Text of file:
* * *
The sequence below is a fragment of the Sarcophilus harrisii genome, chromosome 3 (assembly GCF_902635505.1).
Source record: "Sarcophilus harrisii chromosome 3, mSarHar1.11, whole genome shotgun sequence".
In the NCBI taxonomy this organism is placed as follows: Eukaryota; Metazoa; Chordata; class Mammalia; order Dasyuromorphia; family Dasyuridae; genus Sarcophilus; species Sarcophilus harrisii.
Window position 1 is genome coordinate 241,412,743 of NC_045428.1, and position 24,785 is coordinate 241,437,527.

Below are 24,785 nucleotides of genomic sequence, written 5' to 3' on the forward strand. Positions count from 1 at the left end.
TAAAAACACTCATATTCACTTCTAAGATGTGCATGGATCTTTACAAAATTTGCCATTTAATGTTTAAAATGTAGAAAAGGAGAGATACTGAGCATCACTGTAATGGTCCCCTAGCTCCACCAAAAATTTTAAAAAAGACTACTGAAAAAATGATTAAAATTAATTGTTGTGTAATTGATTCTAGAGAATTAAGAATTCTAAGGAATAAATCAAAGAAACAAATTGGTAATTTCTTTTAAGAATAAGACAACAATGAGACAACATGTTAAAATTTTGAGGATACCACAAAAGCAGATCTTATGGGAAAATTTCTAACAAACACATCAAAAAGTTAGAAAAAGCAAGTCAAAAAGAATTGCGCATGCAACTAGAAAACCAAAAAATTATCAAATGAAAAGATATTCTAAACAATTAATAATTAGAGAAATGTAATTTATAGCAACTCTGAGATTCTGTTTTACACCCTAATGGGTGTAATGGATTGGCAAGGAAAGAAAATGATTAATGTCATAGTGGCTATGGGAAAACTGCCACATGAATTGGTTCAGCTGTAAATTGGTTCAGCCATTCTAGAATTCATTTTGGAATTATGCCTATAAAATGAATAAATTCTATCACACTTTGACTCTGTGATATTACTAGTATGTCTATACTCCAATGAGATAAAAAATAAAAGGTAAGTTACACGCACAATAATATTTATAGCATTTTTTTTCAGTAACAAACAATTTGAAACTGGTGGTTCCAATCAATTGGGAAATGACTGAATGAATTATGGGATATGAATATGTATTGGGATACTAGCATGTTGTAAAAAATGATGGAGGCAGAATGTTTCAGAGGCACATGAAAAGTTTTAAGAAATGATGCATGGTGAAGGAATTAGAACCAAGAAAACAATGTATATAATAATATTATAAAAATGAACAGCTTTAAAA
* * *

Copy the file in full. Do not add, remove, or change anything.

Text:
The sequence below is a fragment of the Sarcophilus harrisii genome, chromosome 3 (assembly GCF_902635505.1).
Source record: "Sarcophilus harrisii chromosome 3, mSarHar1.11, whole genome shotgun sequence".
In the NCBI taxonomy this organism is placed as follows: Eukaryota; Metazoa; Chordata; class Mammalia; order Dasyuromorphia; family Dasyuridae; genus Sarcophilus; species Sarcophilus harrisii.
Window position 1 is genome coordinate 241,412,743 of NC_045428.1, and position 24,785 is coordinate 241,437,527.

Below are 24,785 nucleotides of genomic sequence, written 5' to 3' on the forward strand. Positions count from 1 at the left end.
TAAAAACACTCATATTCACTTCTAAGATGTGCATGGATCTTTACAAAATTTGCCATTTAATGTTTAAAATGTAGAAAAGGAGAGATACTGAGCATCACTGTAATGGTCCCCTAGCTCCACCAAAAATTTTAAAAAAGACTACTGAAAAAATGATTAAAATTAATTGTTGTGTAATTGATTCTAGAGAATTAAGAATTCTAAGGAATAAATCAAAGAAACAAATTGGTAATTTCTTTTAAGAATAAGACAACAATGAGACAACATGTTAAAATTTTGAGGATACCACAAAAGCAGATCTTATGGGAAAATTTCTAACAAACACATCAAAAAGTTAGAAAAAGCAAGTCAAAAAGAATTGCGCATGCAACTAGAAAACCAAAAAATTATCAAATGAAAAGATATTCTAAACAATTAATAATTAGAGAAATGTAATTTATAGCAACTCTGAGATTCTGTTTTACACCCTAATGGGTGTAATGGATTGGCAAGGAAAGAAAATGATTAATGTCATAGTGGCTATGGGAAAACTGCCACATGAATTGGTTCAGCTGTAAATTGGTTCAGCCATTCTAGAATTCATTTTGGAATTATGCCTATAAAATGAATAAATTCTATCACACTTTGACTCTGTGATATTACTAGTATGTCTATACTCCAATGAGATAAAAAATAAAAGGTAAGTTACACGCACAATAATATTTATAGCATTTTTTTTCAGTAACAAACAATTTGAAACTGGTGGTTCCAATCAATTGGGAAATGACTGAATGAATTATGGGATATGAATATGTATTGGGATACTAGCATGTTGTAAAAAATGATGGAGGCAGAATGTTTCAGAGGCACATGAAAAGTTTTAAGAAATGATGCATGGTGAAGGAATTAGAACCAAGAAAACAATGTATATAATAATATTATAAAAATGAACAGCTTTAAAA